Should My Business be a C-Corp

One of the most reported and discussed changes (and the one that is “permanent”) within the Tax Cuts and Jobs Act of 2017 is that of the drastically reduced corporate tax rate. So consequently, we are fielding many questions regarding the prospect of changing from an S-Corp or LLC to that of “C” Corp.

Quick question, but not a quick answer. We look at a host of factors to include:

What does the company do? i.e. an active operation, hold real-estate, etc.

A multi-year analysis of historical and potential earnings and net income;

The owners’ timeline for exiting their business and what (if any) that strategy is;

Ownerships personal tax situation;

The company’s history and potential capacity for paying distributions, dividends or draws to ownership; and

Financial metrics such as:

Interest expense to income

Debt to sales and Debt to assets

Debt service to operating (and/or) taxable income

Now, under the new rule for 2018 and forward, if you own a C corporation, you will see a flat tax of 21%. This is great for C corporations that have large amounts of net (taxable) income. However, and of note, the first $50,000 of C-Corp earnings had been taxed at 15% and then next $25,000 at 25% previously – so for small C-Corps that control their corporate profit through wages and other expenditures to ownership there is not much (if any) benefit here.

This rate drop from 35% to 21% is related to C-Corps only.

In my opinion there are now five reasons to be a C-Corp:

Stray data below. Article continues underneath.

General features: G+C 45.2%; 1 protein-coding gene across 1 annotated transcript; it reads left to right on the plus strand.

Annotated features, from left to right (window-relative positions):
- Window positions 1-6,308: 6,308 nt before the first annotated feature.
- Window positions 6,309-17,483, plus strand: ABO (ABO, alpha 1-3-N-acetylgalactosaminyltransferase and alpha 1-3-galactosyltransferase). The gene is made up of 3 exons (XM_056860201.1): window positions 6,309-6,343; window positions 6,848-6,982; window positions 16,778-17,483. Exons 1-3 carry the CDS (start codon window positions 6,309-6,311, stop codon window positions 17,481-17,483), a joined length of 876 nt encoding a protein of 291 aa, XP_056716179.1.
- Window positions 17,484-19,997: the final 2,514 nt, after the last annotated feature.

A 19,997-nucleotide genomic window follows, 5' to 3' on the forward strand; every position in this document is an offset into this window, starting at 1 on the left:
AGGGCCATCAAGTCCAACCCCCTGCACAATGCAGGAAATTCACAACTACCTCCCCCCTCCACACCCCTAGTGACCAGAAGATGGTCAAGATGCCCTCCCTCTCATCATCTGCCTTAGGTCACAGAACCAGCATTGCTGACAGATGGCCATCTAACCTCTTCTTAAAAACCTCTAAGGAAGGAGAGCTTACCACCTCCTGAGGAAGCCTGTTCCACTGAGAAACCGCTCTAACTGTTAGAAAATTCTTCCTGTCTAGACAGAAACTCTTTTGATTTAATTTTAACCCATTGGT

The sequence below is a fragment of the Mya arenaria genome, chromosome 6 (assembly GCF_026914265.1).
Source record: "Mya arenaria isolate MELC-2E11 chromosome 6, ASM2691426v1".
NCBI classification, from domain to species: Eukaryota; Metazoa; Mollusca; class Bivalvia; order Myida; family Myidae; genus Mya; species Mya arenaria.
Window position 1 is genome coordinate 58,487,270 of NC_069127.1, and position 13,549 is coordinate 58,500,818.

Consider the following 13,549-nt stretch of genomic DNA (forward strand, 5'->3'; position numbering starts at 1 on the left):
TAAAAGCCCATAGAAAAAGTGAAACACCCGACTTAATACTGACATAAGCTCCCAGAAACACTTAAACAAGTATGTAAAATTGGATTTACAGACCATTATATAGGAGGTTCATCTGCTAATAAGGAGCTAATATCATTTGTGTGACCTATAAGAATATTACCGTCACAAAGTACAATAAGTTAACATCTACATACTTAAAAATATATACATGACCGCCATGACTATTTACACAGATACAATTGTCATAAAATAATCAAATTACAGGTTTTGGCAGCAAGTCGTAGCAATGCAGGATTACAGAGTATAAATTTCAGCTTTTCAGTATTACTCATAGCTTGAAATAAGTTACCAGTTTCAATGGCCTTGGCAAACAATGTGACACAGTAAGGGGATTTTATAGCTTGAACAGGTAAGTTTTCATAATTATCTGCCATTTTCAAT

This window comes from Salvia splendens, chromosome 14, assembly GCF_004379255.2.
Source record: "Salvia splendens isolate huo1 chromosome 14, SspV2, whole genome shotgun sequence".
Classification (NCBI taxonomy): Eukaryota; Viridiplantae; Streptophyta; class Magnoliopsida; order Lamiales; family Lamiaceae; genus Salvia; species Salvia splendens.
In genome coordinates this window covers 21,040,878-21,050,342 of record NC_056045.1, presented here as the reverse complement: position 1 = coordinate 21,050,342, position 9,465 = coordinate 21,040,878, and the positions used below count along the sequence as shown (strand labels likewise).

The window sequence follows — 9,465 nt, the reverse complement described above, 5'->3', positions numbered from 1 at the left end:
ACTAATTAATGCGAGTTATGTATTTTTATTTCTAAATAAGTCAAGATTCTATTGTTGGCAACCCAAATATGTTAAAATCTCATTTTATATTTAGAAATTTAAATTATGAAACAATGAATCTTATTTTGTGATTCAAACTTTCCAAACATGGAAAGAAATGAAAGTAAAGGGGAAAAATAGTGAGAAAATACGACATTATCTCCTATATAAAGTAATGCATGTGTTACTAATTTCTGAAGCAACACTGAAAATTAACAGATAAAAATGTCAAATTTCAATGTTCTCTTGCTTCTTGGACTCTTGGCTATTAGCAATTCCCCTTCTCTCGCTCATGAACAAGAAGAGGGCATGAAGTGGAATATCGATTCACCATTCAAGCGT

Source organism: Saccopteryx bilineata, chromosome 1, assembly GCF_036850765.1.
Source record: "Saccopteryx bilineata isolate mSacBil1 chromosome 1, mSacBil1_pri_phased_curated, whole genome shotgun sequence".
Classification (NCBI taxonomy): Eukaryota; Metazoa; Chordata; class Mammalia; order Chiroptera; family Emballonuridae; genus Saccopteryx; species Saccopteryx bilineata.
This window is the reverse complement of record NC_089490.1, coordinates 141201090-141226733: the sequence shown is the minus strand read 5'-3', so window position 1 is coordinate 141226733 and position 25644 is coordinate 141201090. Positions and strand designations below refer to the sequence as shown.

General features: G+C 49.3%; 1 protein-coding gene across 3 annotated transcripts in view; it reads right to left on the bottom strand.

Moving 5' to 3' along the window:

1. You are planning to seek outside investment or even “go public”;

For Real Estate ventures this can generally be done effectively in an “LLC”

2. When the passive activity loss rules and the at-risk rules severely limit the shareholder’s (or member’s, or partner’s) ability to deduct corporate losses;

3. When the corporation wants to accumulate income to be used in the future;

4. If the ability to limit self-employment taxes is eroded (i.e. you are paying yourself a high wage (say $150k+) to drive high amounts into a pension plan (say $50k+)); and

5. If your debt and equity structure requires a high level of cash flow related to the repayment of debt and therefore distribution/dividend/draw capacity is limited. Since debt has to be paid back with after tax dollars (profit) (or new debt…but I digress) the lower rate may be attractive depending upon ownerships personal tax picture.

So, if this is type of thing that is important to you, be sure to connect with your professional advisors because the time line for many of these changes to be effective for 2018 is March 15th